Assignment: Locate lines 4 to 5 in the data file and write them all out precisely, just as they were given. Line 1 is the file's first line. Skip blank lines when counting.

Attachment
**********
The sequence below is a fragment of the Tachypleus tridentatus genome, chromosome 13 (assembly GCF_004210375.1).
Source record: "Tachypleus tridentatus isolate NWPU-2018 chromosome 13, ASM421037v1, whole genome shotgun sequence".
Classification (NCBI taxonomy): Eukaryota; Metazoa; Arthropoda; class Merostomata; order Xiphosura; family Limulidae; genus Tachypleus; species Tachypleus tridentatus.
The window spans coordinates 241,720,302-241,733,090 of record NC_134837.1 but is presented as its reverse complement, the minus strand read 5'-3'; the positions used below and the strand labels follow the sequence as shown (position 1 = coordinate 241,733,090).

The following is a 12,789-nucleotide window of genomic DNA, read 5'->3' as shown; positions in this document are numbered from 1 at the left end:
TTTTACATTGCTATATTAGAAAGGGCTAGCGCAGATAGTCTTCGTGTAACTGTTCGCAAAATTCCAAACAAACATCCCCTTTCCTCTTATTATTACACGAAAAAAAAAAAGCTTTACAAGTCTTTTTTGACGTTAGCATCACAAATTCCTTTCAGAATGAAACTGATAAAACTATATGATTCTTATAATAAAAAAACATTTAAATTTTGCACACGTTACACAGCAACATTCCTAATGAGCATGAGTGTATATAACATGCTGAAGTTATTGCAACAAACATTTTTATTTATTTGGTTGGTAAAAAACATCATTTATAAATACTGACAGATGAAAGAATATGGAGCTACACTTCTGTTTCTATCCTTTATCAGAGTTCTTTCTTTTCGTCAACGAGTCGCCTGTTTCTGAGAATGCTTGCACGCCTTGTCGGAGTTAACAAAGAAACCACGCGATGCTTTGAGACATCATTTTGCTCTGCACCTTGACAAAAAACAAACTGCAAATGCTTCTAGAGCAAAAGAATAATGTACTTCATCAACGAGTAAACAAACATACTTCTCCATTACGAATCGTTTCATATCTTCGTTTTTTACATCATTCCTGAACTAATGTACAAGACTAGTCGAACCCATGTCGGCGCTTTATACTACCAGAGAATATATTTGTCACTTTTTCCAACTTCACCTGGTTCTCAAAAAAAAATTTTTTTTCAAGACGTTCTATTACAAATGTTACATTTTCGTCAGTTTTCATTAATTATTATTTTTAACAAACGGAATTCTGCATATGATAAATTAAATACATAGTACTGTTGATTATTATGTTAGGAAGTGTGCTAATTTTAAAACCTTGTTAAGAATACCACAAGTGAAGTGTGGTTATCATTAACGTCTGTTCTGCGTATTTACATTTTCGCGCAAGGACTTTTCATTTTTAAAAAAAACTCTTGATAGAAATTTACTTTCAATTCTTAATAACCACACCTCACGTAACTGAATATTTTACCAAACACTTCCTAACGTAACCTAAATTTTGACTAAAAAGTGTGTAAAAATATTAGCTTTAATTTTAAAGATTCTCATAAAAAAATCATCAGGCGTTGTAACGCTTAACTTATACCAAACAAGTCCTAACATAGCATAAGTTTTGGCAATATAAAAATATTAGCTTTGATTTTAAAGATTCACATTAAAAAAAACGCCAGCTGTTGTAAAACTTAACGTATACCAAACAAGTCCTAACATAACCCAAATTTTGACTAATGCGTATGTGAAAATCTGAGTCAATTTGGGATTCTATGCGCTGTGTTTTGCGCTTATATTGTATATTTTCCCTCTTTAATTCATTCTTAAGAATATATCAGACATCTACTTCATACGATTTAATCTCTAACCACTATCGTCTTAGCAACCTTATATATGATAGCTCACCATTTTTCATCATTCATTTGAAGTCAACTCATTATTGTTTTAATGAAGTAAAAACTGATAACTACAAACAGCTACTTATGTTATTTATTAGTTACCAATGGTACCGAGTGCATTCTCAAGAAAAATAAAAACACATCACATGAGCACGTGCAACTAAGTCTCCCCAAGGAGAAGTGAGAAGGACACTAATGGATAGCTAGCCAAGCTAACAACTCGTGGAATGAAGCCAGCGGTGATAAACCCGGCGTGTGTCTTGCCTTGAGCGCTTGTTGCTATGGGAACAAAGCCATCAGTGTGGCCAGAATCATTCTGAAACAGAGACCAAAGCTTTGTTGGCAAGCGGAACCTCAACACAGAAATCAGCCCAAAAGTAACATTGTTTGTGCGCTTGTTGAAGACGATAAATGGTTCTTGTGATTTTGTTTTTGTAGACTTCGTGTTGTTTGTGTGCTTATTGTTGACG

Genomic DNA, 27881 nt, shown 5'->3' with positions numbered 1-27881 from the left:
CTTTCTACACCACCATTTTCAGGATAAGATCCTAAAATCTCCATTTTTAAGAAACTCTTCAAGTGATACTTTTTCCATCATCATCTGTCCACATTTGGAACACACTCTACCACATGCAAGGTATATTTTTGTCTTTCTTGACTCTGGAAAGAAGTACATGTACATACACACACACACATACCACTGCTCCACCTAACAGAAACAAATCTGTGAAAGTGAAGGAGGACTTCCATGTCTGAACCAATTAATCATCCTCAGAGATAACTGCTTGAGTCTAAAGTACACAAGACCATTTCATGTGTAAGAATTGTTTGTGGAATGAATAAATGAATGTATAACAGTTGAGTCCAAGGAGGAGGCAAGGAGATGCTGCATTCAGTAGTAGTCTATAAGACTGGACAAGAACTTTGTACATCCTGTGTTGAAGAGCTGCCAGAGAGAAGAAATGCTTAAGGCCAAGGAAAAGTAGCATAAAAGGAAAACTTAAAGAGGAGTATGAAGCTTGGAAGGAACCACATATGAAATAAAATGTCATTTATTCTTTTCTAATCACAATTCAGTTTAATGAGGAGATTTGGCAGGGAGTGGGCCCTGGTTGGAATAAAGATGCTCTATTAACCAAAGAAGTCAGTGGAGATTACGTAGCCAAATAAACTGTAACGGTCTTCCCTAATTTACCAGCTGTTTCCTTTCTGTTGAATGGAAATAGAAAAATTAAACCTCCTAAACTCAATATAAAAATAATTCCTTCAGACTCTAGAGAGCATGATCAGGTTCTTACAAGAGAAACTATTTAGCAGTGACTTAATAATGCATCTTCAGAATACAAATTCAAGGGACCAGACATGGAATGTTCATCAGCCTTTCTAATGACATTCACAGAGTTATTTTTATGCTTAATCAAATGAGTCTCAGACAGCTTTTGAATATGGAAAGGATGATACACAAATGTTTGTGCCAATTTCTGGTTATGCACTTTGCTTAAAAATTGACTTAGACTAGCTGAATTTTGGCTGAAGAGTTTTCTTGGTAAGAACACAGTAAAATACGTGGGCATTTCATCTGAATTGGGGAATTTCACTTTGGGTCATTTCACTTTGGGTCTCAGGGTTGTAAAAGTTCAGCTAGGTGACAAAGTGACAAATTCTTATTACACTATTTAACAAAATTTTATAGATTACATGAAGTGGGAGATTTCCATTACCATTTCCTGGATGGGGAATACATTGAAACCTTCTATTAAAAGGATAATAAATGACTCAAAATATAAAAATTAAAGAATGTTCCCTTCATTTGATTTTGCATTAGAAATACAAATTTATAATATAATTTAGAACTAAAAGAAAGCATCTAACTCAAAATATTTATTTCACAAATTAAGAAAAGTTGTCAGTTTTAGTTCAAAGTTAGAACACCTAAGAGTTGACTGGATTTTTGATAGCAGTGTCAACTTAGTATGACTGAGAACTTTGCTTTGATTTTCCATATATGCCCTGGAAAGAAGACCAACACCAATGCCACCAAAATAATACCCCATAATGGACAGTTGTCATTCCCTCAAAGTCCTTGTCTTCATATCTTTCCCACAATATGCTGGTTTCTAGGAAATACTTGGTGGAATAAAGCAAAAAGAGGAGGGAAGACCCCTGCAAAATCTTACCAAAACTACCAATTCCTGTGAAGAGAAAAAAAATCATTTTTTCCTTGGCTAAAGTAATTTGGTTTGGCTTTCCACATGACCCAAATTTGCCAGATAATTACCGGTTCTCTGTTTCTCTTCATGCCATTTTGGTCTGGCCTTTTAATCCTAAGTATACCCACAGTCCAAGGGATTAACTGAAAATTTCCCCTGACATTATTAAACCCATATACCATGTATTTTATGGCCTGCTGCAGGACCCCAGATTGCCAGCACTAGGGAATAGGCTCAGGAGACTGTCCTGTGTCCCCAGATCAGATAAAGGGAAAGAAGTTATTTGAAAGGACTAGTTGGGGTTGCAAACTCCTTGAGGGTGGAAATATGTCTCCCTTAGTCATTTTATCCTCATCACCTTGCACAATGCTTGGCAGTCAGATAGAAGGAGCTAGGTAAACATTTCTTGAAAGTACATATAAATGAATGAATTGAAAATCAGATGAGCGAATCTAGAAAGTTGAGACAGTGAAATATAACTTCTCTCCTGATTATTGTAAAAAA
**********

The window spans coordinates 241,720,302-241,733,090 of record NC_134837.1 but is presented as its reverse complement, the minus strand read 5'-3'; the positions used below and the strand labels follow the sequence as shown (position 1 = coordinate 241,733,090).

The following is a 12,789-nucleotide window of genomic DNA, read 5'->3' as shown; positions in this document are numbered from 1 at the left end: